Technology is the spearhead of progress, pointing us ever towards the future and breaking down barriers that were once thought insurmountable. The trouble is that if you happen not to be following in the path of progress it’s easy to be left behind, watching the tech savvy coasting into the future on hoverboards and scanning the world with their AI spectacles rather than getting in on the action. For some this isn’t a bad deal; being a Luddite is comfortable and familiar. But others may want to catch up to the rest of the world so they might engage on an equal level. While this may not be a problem for most (living in the First World), it is an issue for one group in particular: senior citizens.
In her debut feature film, Cyber Seniors, Saffron Cassaday documents a program, created by her two sisters, wherein teenagers mentor senior citizens and teach them how to use computers and engage the world using technology. The movie profiles a small group of seniors in the program – including Cassaday’s own grandparents – and tracks their progress from technological neophytes to Skyping pros. Early lessons include learning how to turn a computer on, but by the end of the movie the pupils are engaging in a competition for the most hits on their YouTube videos.
A story about senior citizens learning to use technology could easily devolve into novelty, but Cassaday never goes there; rather, she presents a genuinely heartfelt story about people trying to connect. Each senior may have an individual goal: to find a companion, to achieve a small slice of fame, or to hear music, but they are all trying to reach out to people in their lives with whom they’ve fallen out of touch. When the webcams are finally set-up, it’s children and grandchildren and great-grandchildren who occupy the monitors.
At the core of the film is the importance of technology as a means of connection. The notion may seem obvious, but it’s taken for granted in the days of texting-over-talking and Snapchat. Particularly for senior citizens, the ability to keep up and engage with the world can be a challenge. The movie does a good job of driving this point home. What’s more, it manages to do so with out being ironic. While watching I was struck by how genuine the whole exercise felt. Cassaday gives an earnest presentation of her subjects, which is uncommon in a culture awash with irony and self-reference. She has no agenda other than informing the world about the program and help those with similar needs. It’s a refreshing reminder that irony isn’t the only route to meaning.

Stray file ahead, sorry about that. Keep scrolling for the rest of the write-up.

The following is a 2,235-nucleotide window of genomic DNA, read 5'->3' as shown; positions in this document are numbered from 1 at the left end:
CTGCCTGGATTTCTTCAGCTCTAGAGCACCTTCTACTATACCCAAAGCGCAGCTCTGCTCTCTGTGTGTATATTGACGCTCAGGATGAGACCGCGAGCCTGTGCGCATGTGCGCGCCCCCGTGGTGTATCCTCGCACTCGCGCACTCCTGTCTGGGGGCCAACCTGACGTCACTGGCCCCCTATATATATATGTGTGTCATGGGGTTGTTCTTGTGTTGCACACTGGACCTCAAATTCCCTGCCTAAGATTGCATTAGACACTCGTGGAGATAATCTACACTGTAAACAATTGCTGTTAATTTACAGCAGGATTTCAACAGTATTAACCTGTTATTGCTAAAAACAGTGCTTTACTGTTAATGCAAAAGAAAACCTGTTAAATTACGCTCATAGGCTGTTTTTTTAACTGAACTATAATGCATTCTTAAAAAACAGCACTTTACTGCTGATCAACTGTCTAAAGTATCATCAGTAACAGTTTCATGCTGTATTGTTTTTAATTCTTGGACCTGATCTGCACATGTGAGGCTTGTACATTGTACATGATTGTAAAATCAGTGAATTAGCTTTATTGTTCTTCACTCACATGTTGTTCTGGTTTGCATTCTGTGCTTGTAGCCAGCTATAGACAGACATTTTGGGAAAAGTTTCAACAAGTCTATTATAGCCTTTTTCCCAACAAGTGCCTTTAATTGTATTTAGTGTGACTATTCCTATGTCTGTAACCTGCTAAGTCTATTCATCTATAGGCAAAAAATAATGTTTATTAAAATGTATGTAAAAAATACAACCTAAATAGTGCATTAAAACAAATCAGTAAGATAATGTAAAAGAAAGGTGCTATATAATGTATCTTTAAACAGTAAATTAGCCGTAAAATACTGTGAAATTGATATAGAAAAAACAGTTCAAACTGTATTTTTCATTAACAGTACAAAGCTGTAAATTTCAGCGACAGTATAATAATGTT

In addition to the Cyber Seniors program, Cassaday also features a narrative about her own family. She explains that though her grandparents only live a short distance away, it has become increasingly difficult for her and her sisters to visit them. As the girls grow up and go away to college and start their own lives, they have to work to maintain contact. However, her grandparents are internet savvy, which offsets some of the difficulty keeping in touch. When one of the family members is diagnosed with an illness, everyone is able to stay in constant contact. Again, this is what Cyber Seniors does so well: it never loses focus on the importance of connection and how technology facilitates connection. Cassaday does a good job of tying everything into the main theme of the film, never flailing about or sprawling in search for meaning.
My only criticism is that, in its earnestness, Cyber Seniors lacks depth. It wears its heart on its sleeve and, as such, doesn’t require much mining for meaning. The movie conveys its message clearly and effectively, then ties up all its loose ends before the credits. This is tidy and to the point – just like everything else in Cyber Seniors – but it didn’t have me wanting more.
Verdict: 3 out of 5
Cyber Seniors is an endearing and heartwarming film. It does a good job of addressing the uses and benefits of technology that may be obvious, but linking this utility to the detachment senior citizens experience as they grow older results in an interesting story. The story is also successful because of Cassaday’s genuine and straight forward approach to telling a story that could easily fall victim to irony. While it may not be a lasting classic, Cyber Seniors is definitely worth a watch.